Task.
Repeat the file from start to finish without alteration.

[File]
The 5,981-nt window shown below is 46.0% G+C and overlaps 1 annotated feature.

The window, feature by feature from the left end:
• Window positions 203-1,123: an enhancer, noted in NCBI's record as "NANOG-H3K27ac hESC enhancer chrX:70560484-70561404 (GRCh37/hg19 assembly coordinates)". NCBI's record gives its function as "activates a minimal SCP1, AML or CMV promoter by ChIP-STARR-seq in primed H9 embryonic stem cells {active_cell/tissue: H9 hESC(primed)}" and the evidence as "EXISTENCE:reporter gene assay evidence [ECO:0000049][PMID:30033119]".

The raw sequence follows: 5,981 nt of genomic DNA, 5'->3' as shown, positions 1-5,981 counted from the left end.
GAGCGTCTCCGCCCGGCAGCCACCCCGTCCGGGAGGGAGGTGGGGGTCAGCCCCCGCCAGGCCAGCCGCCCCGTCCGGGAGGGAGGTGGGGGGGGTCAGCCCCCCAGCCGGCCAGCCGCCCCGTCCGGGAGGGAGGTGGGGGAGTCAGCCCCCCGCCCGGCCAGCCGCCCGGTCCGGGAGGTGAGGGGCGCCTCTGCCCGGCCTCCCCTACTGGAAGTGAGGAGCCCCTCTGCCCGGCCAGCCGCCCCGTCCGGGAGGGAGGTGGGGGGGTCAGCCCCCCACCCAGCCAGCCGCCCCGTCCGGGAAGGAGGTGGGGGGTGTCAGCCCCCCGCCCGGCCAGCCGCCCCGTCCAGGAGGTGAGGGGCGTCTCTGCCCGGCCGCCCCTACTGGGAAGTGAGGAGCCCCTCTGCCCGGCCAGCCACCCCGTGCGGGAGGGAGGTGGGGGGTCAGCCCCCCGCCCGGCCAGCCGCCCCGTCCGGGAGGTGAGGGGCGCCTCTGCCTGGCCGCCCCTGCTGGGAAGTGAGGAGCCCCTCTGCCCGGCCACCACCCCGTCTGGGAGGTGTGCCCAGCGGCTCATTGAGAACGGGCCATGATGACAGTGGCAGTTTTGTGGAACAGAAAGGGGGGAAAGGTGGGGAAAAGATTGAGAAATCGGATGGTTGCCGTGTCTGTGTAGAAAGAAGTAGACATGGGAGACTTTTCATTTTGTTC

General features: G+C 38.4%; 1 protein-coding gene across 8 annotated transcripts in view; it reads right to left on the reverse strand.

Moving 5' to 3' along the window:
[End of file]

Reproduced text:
The 5,981-nt window shown below is 46.0% G+C and overlaps 1 annotated feature.

The window, feature by feature from the left end:
• Window positions 203-1,123: an enhancer, noted in NCBI's record as "NANOG-H3K27ac hESC enhancer chrX:70560484-70561404 (GRCh37/hg19 assembly coordinates)". NCBI's record gives its function as "activates a minimal SCP1, AML or CMV promoter by ChIP-STARR-seq in primed H9 embryonic stem cells {active_cell/tissue: H9 hESC(primed)}" and the evidence as "EXISTENCE:reporter gene assay evidence [ECO:0000049][PMID:30033119]".

The raw sequence follows: 5,981 nt of genomic DNA, 5'->3' as shown, positions 1-5,981 counted from the left end.
GAGCGTCTCCGCCCGGCAGCCACCCCGTCCGGGAGGGAGGTGGGGGTCAGCCCCCGCCAGGCCAGCCGCCCCGTCCGGGAGGGAGGTGGGGGGGGTCAGCCCCCCAGCCGGCCAGCCGCCCCGTCCGGGAGGGAGGTGGGGGAGTCAGCCCCCCGCCCGGCCAGCCGCCCGGTCCGGGAGGTGAGGGGCGCCTCTGCCCGGCCTCCCCTACTGGAAGTGAGGAGCCCCTCTGCCCGGCCAGCCGCCCCGTCCGGGAGGGAGGTGGGGGGGTCAGCCCCCCACCCAGCCAGCCGCCCCGTCCGGGAAGGAGGTGGGGGGTGTCAGCCCCCCGCCCGGCCAGCCGCCCCGTCCAGGAGGTGAGGGGCGTCTCTGCCCGGCCGCCCCTACTGGGAAGTGAGGAGCCCCTCTGCCCGGCCAGCCACCCCGTGCGGGAGGGAGGTGGGGGGTCAGCCCCCCGCCCGGCCAGCCGCCCCGTCCGGGAGGTGAGGGGCGCCTCTGCCTGGCCGCCCCTGCTGGGAAGTGAGGAGCCCCTCTGCCCGGCCACCACCCCGTCTGGGAGGTGTGCCCAGCGGCTCATTGAGAACGGGCCATGATGACAGTGGCAGTTTTGTGGAACAGAAAGGGGGGAAAGGTGGGGAAAAGATTGAGAAATCGGATGGTTGCCGTGTCTGTGTAGAAAGAAGTAGACATGGGAGACTTTTCATTTTGTTC

General features: G+C 38.4%; 1 protein-coding gene across 8 annotated transcripts in view; it reads right to left on the reverse strand.

Moving 5' to 3' along the window: